Hand-Picked: Tips for Hiring Hand-Picked: Tips for Hiring

Hand-Picked: Tips for Hiring

by Leslie Strong
Leslie Strong Leslie Strong Director of Project Management
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Wanted: A hardworking, passionate, and accountable professional. Must communicate clearly, represent the organization well, and fit the culture to a tee. Five or more years of experience preferred.
No big deal, right? In most scenarios, filling an open position is no simple task. You must publicize the opening, sort through applications, conduct interviews, and try to predict the future – who will perform the best and be an ideal fit in the role?
Here are some ideas to keep in mind as you embark on the hiring journey:


Grow the Pool

Start within: Let your employees know when a new opening is posted and ask for referrals. Invite your team to share the opening via word of mouth and social media. You may be able to jump the hurdle of trying to attract outside applicants if there is already a gem within your network.  
Get social: In addition to employees’ personal accounts, use the organization's social media accounts to announce the opening. LinkedIn is an invaluable tool for this purpose. Set up a showcase page to keep job postings separate from other announcements.
Be clear and concise: If you want to be sure your future employees will be happy in their positions, let them know exactly what they’re signing up for. Be very clear about what the job will entail (daily tasks, how the employees contributions will fit into the big picture, specific knowledge and skills required to perform at a high level, etc...).
Keep one eye open: We don't have to tell you about the frequency of turnover. Regardless of whether you have a position open right now, always keep an eye out for potential future candidates. It's better to have a starting point when a position opens in the future.


Find the Right Fit

Know your culture: In an industry where the volume of applicants isn't always high, culture fit can be an overlooked value, but it can make all the difference in both job satisfaction and achievement. What is your mission? How would you describe the working environment? Is this a risk-averse environment, or one where going out on a limb is encouraged? 
Trumpet your culture: When you incorporate all of these factors into your job postings and interviews; you'll be more likely to find someone who will fit in from day one. Make sure they understand what the work environment will be like and whether they believe it’s one they will flourish in.
Prod for indicators: Don’t leave it to the hires to determine if they will fit. Ask prospective employees questions that will help you determine for yourself whether they will blend well in the environment. Some examples include:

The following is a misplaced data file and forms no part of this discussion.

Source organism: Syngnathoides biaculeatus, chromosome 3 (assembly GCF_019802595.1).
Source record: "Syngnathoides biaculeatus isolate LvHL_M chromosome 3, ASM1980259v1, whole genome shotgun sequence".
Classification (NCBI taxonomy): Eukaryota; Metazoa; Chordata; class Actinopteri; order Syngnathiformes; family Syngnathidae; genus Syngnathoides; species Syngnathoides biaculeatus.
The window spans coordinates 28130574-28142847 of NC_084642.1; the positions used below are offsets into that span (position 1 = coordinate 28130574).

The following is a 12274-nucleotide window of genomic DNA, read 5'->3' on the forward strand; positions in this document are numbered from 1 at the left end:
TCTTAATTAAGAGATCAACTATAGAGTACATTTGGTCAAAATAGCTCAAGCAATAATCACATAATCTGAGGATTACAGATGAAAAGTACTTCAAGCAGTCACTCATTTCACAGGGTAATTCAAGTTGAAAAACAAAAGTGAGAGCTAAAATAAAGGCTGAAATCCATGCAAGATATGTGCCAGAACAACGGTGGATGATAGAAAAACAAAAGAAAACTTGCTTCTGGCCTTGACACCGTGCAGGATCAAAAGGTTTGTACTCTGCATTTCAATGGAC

-What are the characteristics you look for in a supervisor?
            -Would you describe your ideal work environment?
            -Do you prefer to work alone or would you rather collaborate with peers?
Remember what you can and cannot teach: While skills and knowledge can be acquired, intangibles such as passion, attitude, and social skills are much more difficult. You can gain important insight about personality through the interview (trust your gut feelings) and – this day and age – even by looking at the candidate’s public social media presence.


Game Plan First

Weigh the results: You know what you are looking for in a candidate, but not every item on this wish list will carry equal weight. Determine a method for evaluating the importance of these skills and personality traits. For example, how important is experience compared to adaptability? Aptitude vs. attitude? Social skills vs. analytical genius? The weight you give each of these categories may change depending on the positions you are looking to fill.
Be open: Don’t limit yourself by thinking you need someone exactly like the person you are replacing or initially had in mind. There might be someone with a different personality or background that will fit just as well and can bring fresh ideas and a new perspective to the table. 
Listen to feedback: If the person you're thinking about hiring will be overseeing or even working closely with a number of other employees, take some time to hear the team out. Oftentimes, initial impressions will be confirmed several months into your new hire's career – it's always better if those impressions are positive.

Effective hiring starts with the old adage "know thyself." Until you have a clear understanding of what you want your organization, your leadership, or even an individual department to represent, you can't possibly be expected to pick out the "right" candidate. Your mission should be embodied in the people tasked with bringing it to life – make sure you're assembling the right team for the job.


Related Resource: FastTrack

Improve employee retention and hire better candidates with a smooth application and onboarding process. Check out Skyward’s human resources tools or contact us today to learn more. 


Leslie Strong Leslie Strong Director of Project Management
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